Thread: Radical Jesus
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Old 12-01-2006, 11:39 PM   #15
Brynn
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Join Date: Feb 2005
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I do know what you mean. It's frustrating to send prayers up and feel as if it goes no farther than the ceiling. I've totally been there. There are some things that I've been praying for for ten years now. I see incremental changes that have been spread out over years instead of hours, days or weeks, but yeah, it basically sucks to have to persist in something that long. I can tell myself that it's all so very very "character-building" - and maddeningly enough, I think it is character-building - but the process blows when I want it now and I want to run things, and I know what's best for me and others and just want God to quit dragging his feet and get it done - "as if," Anne Lamott says "it would be so much skin off his nose."

But there's a Jesus way of doing things, and prayer falls under that. Talking about it is naturally going to piss people off. But I don't think Jesus came to be all sweetness and light - he pissed people off so much they crucified him.
He's pretty clear about repentance and prayer and how to go about getting God's attention.

Much as I hate to say it, I do think there are hoops to jump through, protocol to pay attention to, attitudes to adjust in order to approach God in prayer - at least to get the unique things that Jesus promises. It's a "it's-not-what-you-know-but-who-you-know" kind of situation, which should be hardly surprising, since we're talking about Jesus. And that's just what pisses people off.

I know it repulsed me for the longest time. Didn't like the whole idea, so I dabbled in other things. But if a person wants what Buddha has to offer, then they're free to go chase after him. If they prefer Shiva or Mohammed, or think it would be way cooler to go Wiccan, fine. But if a person wants the benefits of what Jesus offers (which are so extraordinary it's fairly hard to swallow to begin with), he's very emphatic about how to get it. An initial, whole-hearted commitment to him (which means taking the good with the bad) is just the kindergarten part.

He's very bald-faced about how hard it is to get God to give you what you want, as a matter of fact. He tells his followers that when they pray, they should be like the friend who wakes you up in the middle of the night pounding on your front door. You yell out the window STFU! He keeps pounding on the door. He needs bread and wants you to give it to him. No not tomorrow, now. Finally, just to get some sleep, you get out of bed and throw him some bread to make him go away. He said that praying for stuff is like being the widow who pesters the judge incessantly day and night about her case until she just plain wears him out and he gives her what she wants. Some picture. Nice, isn't it? Most people just say screw it, and I don't blame them.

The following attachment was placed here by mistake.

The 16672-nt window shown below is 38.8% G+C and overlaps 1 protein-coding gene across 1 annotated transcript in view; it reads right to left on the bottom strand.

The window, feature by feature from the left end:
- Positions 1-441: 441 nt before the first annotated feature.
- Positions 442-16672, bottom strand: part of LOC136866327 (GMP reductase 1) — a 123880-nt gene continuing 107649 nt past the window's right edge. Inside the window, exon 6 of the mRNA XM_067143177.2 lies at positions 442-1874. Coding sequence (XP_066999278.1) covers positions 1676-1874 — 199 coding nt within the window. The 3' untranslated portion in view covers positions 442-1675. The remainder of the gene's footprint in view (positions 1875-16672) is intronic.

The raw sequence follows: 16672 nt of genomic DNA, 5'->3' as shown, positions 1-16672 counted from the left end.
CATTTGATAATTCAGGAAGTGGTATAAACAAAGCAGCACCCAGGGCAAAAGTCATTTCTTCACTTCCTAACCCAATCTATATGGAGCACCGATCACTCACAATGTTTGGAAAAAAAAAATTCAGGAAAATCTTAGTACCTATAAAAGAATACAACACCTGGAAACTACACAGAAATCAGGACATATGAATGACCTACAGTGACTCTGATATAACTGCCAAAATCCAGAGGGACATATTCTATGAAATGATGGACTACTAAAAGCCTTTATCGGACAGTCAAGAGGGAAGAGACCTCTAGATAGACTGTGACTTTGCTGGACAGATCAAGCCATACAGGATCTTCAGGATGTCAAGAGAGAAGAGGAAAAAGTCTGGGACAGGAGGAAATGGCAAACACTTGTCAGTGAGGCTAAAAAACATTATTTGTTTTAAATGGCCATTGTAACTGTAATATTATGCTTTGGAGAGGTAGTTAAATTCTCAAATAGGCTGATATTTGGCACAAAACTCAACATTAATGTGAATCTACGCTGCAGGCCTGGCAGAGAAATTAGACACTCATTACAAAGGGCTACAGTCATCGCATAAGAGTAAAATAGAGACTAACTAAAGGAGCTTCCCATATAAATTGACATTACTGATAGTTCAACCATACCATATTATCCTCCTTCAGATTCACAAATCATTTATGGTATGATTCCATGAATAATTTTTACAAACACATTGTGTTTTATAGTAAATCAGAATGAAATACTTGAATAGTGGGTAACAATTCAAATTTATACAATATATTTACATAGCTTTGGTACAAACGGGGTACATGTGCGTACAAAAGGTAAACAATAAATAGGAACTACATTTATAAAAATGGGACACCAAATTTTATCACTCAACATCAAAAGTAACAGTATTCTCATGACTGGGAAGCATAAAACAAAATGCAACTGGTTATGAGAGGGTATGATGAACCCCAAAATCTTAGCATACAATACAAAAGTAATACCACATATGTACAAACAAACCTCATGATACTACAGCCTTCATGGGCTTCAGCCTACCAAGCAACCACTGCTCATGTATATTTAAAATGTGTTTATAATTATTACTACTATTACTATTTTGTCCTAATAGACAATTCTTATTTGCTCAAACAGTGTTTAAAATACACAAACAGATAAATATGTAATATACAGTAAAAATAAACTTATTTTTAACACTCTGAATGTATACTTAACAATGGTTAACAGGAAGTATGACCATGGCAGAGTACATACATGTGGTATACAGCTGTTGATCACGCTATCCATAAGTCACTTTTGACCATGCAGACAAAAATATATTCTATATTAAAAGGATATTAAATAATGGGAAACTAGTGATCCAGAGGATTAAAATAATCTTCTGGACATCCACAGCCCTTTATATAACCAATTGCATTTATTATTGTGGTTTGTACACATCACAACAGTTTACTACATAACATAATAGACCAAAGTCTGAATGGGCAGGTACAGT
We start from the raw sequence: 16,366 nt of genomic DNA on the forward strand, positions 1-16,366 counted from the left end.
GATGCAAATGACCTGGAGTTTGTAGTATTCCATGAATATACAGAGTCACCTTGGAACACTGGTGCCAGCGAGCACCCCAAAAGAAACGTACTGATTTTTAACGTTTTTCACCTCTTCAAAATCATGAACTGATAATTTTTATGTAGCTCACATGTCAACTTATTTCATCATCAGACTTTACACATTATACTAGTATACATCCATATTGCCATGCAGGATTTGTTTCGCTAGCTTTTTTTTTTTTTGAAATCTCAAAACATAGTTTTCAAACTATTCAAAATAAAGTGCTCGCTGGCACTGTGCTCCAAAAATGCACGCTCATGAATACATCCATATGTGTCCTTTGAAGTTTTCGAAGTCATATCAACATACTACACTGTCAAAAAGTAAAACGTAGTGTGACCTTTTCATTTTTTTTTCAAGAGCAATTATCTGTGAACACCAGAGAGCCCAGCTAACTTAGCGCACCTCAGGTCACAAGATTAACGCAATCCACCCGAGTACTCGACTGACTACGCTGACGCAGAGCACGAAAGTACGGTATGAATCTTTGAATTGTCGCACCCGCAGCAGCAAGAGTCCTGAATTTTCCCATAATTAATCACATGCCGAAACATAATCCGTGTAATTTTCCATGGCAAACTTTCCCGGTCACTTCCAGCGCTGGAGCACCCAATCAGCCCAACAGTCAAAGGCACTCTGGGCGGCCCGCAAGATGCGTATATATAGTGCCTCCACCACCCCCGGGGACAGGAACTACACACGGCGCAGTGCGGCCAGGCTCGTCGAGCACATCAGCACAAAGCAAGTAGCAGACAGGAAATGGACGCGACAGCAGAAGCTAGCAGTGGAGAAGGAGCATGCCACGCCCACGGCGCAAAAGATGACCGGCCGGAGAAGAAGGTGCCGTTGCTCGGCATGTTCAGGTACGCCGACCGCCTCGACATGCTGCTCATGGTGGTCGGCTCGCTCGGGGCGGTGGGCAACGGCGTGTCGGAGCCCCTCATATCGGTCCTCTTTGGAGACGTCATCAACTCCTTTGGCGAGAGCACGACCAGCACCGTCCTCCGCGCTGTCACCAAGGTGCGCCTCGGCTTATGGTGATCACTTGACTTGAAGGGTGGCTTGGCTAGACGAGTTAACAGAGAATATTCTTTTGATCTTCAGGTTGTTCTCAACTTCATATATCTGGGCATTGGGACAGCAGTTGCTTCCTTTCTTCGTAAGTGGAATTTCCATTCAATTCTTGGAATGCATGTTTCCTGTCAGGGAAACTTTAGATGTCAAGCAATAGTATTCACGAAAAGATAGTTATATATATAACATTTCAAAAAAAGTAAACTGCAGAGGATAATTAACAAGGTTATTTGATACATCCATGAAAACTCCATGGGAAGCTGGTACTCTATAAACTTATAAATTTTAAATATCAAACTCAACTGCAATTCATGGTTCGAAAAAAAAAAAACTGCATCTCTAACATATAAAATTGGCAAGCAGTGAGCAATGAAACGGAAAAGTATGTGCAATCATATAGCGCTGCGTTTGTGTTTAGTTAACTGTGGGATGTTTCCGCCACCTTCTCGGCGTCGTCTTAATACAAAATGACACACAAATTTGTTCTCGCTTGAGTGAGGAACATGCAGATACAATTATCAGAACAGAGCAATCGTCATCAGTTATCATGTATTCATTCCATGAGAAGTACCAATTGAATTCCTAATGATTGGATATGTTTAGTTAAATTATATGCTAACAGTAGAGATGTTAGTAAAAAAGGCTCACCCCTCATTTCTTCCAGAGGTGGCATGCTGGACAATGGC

Why does it have to be like that?
C.S. Lewis said something extraordinary. "Prayer doesn't change God. It changes me."


So Aubrey, maybe you know all this already. Maybe you actually jumped in the water and swam around and swam around and treaded water and finally got discouraged and tired - maybe you were euphoric at first at the dazzling simplicity and relief you felt and then were gradually misinformed about being a Christian by well-meaning but ignorant people - I know I was. Maybe you were surrounded by Bible Belt bitches who acted pious on Sunday and stabbed you in the back on Monday. I was. And you were let down again and again at crucial moments. So I completely get it. And today, without the very real comfort of the "hocus pocus" holy spirit part, I'd say screw it too. I did say it for years. The problem is, following the philosophy of Jesus is just plain impossible without the holy spirit to inform it and flesh it out. And yes, that part of it is extremely "hocus pocus," no joke there.

In my opinion, the sincerest of people trying to be like Jesus and admiring what he said like it's some kind of "good" set of rules and rituals to follow but not committing to his sovereignity, not accepting the mystery of grace, not letting God give them his supernatural love and strength for those convictions and refusing to admit that they are fallible and need the internal guidance of the holy spirit - that's what leads to atrocities. That's what leads certain politicians (giving lip service to the idea of Christ without the genuine humility and repentence and acceptance that has to go with it) to go around acting like God and invading countries and killing thousands of innocent people in the name of Christ. It's awful, it's deadly.
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